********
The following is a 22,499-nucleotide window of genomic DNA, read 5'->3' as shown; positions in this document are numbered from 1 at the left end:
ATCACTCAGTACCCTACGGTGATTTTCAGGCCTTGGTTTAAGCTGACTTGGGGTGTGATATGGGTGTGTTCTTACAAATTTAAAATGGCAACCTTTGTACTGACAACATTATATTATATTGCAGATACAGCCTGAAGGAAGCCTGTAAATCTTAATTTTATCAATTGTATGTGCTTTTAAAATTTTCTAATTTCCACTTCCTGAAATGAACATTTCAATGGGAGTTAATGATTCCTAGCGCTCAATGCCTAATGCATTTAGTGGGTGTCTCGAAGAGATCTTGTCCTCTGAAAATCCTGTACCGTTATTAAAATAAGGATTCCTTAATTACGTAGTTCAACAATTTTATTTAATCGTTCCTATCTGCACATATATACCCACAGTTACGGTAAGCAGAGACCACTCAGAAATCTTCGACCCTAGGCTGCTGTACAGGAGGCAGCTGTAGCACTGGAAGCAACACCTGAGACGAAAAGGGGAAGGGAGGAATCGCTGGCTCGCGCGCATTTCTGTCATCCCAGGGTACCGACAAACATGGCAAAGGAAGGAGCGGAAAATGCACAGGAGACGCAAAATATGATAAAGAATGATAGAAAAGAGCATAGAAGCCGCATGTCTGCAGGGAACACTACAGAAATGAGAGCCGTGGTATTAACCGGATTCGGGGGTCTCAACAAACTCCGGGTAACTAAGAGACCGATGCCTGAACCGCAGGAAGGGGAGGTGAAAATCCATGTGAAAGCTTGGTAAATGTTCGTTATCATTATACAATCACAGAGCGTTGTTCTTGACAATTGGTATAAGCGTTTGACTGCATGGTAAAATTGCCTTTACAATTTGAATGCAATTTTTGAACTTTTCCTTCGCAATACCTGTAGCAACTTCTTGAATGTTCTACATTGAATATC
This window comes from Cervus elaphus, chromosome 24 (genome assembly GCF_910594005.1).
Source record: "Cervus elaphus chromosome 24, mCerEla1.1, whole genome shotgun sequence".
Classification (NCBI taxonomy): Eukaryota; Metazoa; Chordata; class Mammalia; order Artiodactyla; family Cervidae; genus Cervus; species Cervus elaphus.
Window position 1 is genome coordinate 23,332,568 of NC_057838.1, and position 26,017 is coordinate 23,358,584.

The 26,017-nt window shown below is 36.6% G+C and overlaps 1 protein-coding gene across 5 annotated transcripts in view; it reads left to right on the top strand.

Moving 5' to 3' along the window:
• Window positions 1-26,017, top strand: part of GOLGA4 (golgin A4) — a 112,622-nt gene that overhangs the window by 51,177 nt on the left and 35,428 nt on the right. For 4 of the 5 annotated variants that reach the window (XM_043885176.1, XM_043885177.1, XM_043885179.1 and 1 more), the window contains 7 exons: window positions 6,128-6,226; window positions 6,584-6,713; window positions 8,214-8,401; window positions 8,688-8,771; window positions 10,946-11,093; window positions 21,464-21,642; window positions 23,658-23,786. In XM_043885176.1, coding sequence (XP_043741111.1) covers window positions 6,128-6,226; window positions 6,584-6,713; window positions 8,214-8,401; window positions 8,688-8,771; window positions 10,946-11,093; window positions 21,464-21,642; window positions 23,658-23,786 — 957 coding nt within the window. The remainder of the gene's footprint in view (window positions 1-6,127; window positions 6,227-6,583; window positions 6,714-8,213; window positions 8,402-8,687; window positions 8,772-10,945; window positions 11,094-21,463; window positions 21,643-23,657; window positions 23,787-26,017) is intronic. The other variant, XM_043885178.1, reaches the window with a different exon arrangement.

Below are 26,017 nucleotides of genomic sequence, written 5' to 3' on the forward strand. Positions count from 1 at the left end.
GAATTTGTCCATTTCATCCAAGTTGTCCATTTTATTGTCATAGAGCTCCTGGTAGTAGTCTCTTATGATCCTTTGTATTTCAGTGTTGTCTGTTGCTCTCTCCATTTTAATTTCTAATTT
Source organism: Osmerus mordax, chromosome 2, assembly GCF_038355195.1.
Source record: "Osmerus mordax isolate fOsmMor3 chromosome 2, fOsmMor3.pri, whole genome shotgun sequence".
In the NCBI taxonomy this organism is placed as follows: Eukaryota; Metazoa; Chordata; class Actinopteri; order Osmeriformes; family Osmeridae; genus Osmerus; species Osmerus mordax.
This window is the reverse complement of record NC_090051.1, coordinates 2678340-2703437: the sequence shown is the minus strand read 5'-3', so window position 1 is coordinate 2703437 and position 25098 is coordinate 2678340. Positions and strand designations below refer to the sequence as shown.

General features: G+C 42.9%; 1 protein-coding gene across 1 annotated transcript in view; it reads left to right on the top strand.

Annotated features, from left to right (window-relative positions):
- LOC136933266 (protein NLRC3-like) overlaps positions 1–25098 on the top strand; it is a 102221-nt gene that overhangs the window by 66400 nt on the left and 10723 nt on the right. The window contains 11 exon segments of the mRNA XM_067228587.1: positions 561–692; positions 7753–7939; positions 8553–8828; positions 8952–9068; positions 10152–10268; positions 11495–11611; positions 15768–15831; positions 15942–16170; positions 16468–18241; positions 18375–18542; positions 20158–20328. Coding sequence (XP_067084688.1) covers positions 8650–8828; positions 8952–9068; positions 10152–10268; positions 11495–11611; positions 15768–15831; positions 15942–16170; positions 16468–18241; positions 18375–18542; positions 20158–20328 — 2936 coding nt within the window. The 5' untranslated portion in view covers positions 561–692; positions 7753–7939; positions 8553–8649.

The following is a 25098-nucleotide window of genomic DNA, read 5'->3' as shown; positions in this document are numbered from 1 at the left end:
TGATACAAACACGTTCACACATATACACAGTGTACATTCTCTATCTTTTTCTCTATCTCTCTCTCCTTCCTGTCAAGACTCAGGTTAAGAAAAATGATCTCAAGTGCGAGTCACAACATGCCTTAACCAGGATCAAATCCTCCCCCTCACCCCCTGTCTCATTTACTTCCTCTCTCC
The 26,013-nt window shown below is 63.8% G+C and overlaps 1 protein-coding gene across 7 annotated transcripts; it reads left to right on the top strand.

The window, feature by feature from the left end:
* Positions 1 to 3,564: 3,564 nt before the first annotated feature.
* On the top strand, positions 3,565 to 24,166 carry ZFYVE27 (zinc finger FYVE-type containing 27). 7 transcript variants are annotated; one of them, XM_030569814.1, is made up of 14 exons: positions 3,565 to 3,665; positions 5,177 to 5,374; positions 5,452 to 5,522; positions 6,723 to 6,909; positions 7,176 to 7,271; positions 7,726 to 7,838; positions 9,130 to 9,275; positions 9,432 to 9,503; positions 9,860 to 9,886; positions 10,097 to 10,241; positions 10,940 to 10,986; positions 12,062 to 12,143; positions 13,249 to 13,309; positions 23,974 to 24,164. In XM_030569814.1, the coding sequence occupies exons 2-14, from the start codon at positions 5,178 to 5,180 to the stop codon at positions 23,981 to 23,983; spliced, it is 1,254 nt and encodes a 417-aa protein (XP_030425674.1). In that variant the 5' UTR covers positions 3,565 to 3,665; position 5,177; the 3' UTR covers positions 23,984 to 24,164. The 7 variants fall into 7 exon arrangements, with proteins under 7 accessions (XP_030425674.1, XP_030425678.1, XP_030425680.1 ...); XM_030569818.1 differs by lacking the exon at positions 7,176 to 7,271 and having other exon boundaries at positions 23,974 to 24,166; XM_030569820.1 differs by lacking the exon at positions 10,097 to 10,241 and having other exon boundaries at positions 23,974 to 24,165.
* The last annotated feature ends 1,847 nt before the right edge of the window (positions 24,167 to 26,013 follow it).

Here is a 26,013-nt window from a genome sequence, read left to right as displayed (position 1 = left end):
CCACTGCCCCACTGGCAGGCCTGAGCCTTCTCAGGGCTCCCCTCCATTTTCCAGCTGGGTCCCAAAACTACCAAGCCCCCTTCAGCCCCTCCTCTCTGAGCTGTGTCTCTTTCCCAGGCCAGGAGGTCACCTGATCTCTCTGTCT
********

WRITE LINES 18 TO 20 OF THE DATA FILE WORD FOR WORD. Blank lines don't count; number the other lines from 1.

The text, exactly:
- LOC136933266 (protein NLRC3-like) overlaps positions 1–25098 on the top strand; it is a 102221-nt gene that overhangs the window by 66400 nt on the left and 10723 nt on the right. The window contains 11 exon segments of the mRNA XM_067228587.1: positions 561–692; positions 7753–7939; positions 8553–8828; positions 8952–9068; positions 10152–10268; positions 11495–11611; positions 15768–15831; positions 15942–16170; positions 16468–18241; positions 18375–18542; positions 20158–20328. Coding sequence (XP_067084688.1) covers positions 8650–8828; positions 8952–9068; positions 10152–10268; positions 11495–11611; positions 15768–15831; positions 15942–16170; positions 16468–18241; positions 18375–18542; positions 20158–20328 — 2936 coding nt within the window. The 5' untranslated portion in view covers positions 561–692; positions 7753–7939; positions 8553–8649.

The following is a 25098-nucleotide window of genomic DNA, read 5'->3' as shown; positions in this document are numbered from 1 at the left end:
TGATACAAACACGTTCACACATATACACAGTGTACATTCTCTATCTTTTTCTCTATCTCTCTCTCCTTCCTGTCAAGACTCAGGTTAAGAAAAATGATCTCAAGTGCGAGTCACAACATGCCTTAACCAGGATCAAATCCTCCCCCTCACCCCCTGTCTCATTTACTTCCTCTCTCC